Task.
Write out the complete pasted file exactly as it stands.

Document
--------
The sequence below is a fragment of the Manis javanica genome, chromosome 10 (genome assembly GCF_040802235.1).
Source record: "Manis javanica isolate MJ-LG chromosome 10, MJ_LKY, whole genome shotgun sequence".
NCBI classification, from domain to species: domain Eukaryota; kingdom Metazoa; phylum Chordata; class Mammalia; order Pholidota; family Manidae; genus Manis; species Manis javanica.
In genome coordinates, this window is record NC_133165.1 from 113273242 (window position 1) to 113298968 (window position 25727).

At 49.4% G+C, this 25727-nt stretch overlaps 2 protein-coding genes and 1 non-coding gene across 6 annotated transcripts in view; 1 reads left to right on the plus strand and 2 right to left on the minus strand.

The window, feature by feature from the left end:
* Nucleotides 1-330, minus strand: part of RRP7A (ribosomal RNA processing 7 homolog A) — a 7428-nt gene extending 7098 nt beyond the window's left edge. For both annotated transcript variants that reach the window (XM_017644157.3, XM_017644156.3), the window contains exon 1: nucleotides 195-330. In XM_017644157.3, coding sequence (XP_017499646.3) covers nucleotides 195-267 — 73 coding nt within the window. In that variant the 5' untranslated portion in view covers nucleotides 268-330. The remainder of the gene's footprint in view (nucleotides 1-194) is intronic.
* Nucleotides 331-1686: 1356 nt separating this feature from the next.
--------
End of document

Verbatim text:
The sequence below is a fragment of the Manis javanica genome, chromosome 10 (genome assembly GCF_040802235.1).
Source record: "Manis javanica isolate MJ-LG chromosome 10, MJ_LKY, whole genome shotgun sequence".
NCBI classification, from domain to species: domain Eukaryota; kingdom Metazoa; phylum Chordata; class Mammalia; order Pholidota; family Manidae; genus Manis; species Manis javanica.
In genome coordinates, this window is record NC_133165.1 from 113273242 (window position 1) to 113298968 (window position 25727).

At 49.4% G+C, this 25727-nt stretch overlaps 2 protein-coding genes and 1 non-coding gene across 6 annotated transcripts in view; 1 reads left to right on the plus strand and 2 right to left on the minus strand.

The window, feature by feature from the left end:
* Nucleotides 1-330, minus strand: part of RRP7A (ribosomal RNA processing 7 homolog A) — a 7428-nt gene extending 7098 nt beyond the window's left edge. For both annotated transcript variants that reach the window (XM_017644157.3, XM_017644156.3), the window contains exon 1: nucleotides 195-330. In XM_017644157.3, coding sequence (XP_017499646.3) covers nucleotides 195-267 — 73 coding nt within the window. In that variant the 5' untranslated portion in view covers nucleotides 268-330. The remainder of the gene's footprint in view (nucleotides 1-194) is intronic.
* Nucleotides 331-1686: 1356 nt separating this feature from the next.